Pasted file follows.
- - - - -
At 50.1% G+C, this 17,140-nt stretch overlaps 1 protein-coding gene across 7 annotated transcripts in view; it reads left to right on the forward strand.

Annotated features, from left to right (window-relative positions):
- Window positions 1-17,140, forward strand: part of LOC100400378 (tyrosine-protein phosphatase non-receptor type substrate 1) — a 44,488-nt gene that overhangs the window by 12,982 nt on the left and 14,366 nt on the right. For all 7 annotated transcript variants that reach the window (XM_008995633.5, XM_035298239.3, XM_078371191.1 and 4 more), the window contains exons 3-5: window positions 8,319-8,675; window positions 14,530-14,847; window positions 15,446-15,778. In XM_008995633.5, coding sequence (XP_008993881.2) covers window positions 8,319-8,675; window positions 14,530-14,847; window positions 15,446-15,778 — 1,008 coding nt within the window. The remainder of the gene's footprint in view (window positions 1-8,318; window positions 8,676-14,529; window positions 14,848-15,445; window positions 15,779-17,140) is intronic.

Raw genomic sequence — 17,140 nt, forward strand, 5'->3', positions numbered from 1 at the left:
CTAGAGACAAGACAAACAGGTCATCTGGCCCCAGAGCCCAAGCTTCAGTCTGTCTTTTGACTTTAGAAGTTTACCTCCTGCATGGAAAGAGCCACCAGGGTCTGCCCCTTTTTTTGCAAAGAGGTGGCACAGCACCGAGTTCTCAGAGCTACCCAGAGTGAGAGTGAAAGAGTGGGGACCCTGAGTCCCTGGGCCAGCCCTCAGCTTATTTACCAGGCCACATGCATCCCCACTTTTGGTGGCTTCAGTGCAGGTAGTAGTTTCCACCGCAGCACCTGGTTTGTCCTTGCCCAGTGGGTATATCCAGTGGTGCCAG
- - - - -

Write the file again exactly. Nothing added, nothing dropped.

At 50.1% G+C, this 17,140-nt stretch overlaps 1 protein-coding gene across 7 annotated transcripts in view; it reads left to right on the forward strand.

Annotated features, from left to right (window-relative positions):
- Window positions 1-17,140, forward strand: part of LOC100400378 (tyrosine-protein phosphatase non-receptor type substrate 1) — a 44,488-nt gene that overhangs the window by 12,982 nt on the left and 14,366 nt on the right. For all 7 annotated transcript variants that reach the window (XM_008995633.5, XM_035298239.3, XM_078371191.1 and 4 more), the window contains exons 3-5: window positions 8,319-8,675; window positions 14,530-14,847; window positions 15,446-15,778. In XM_008995633.5, coding sequence (XP_008993881.2) covers window positions 8,319-8,675; window positions 14,530-14,847; window positions 15,446-15,778 — 1,008 coding nt within the window. The remainder of the gene's footprint in view (window positions 1-8,318; window positions 8,676-14,529; window positions 14,848-15,445; window positions 15,779-17,140) is intronic.

Raw genomic sequence — 17,140 nt, forward strand, 5'->3', positions numbered from 1 at the left:
CTAGAGACAAGACAAACAGGTCATCTGGCCCCAGAGCCCAAGCTTCAGTCTGTCTTTTGACTTTAGAAGTTTACCTCCTGCATGGAAAGAGCCACCAGGGTCTGCCCCTTTTTTTGCAAAGAGGTGGCACAGCACCGAGTTCTCAGAGCTACCCAGAGTGAGAGTGAAAGAGTGGGGACCCTGAGTCCCTGGGCCAGCCCTCAGCTTATTTACCAGGCCACATGCATCCCCACTTTTGGTGGCTTCAGTGCAGGTAGTAGTTTCCACCGCAGCACCTGGTTTGTCCTTGCCCAGTGGGTATATCCAGTGGTGCCAG